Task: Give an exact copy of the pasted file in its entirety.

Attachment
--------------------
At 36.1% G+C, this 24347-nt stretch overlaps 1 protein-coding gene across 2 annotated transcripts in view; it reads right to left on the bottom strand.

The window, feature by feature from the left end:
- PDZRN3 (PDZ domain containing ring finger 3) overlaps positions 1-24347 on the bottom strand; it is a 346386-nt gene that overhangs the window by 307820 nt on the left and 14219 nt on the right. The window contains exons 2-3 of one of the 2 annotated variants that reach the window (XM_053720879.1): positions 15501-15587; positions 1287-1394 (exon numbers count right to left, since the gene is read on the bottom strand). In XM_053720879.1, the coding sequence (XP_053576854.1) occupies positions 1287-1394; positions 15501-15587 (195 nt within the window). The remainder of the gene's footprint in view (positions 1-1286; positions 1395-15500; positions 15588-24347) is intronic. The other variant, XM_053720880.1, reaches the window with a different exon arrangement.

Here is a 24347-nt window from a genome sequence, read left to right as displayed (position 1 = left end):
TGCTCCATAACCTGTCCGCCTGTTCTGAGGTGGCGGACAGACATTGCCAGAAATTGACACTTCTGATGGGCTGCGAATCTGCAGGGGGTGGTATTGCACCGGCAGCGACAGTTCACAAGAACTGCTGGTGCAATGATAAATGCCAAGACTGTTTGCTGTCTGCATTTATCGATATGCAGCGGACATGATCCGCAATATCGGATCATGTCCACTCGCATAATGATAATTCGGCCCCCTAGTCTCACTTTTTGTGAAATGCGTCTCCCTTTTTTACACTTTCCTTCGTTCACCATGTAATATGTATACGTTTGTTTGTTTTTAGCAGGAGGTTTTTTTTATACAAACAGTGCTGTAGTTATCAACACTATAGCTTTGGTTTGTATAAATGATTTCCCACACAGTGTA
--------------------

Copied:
At 36.1% G+C, this 24347-nt stretch overlaps 1 protein-coding gene across 2 annotated transcripts in view; it reads right to left on the bottom strand.

The window, feature by feature from the left end:
- PDZRN3 (PDZ domain containing ring finger 3) overlaps positions 1-24347 on the bottom strand; it is a 346386-nt gene that overhangs the window by 307820 nt on the left and 14219 nt on the right. The window contains exons 2-3 of one of the 2 annotated variants that reach the window (XM_053720879.1): positions 15501-15587; positions 1287-1394 (exon numbers count right to left, since the gene is read on the bottom strand). In XM_053720879.1, the coding sequence (XP_053576854.1) occupies positions 1287-1394; positions 15501-15587 (195 nt within the window). The remainder of the gene's footprint in view (positions 1-1286; positions 1395-15500; positions 15588-24347) is intronic. The other variant, XM_053720880.1, reaches the window with a different exon arrangement.

Here is a 24347-nt window from a genome sequence, read left to right as displayed (position 1 = left end):
TGCTCCATAACCTGTCCGCCTGTTCTGAGGTGGCGGACAGACATTGCCAGAAATTGACACTTCTGATGGGCTGCGAATCTGCAGGGGGTGGTATTGCACCGGCAGCGACAGTTCACAAGAACTGCTGGTGCAATGATAAATGCCAAGACTGTTTGCTGTCTGCATTTATCGATATGCAGCGGACATGATCCGCAATATCGGATCATGTCCACTCGCATAATGATAATTCGGCCCCCTAGTCTCACTTTTTGTGAAATGCGTCTCCCTTTTTTACACTTTCCTTCGTTCACCATGTAATATGTATACGTTTGTTTGTTTTTAGCAGGAGGTTTTTTTTATACAAACAGTGCTGTAGTTATCAACACTATAGCTTTGGTTTGTATAAATGATTTCCCACACAGTGTA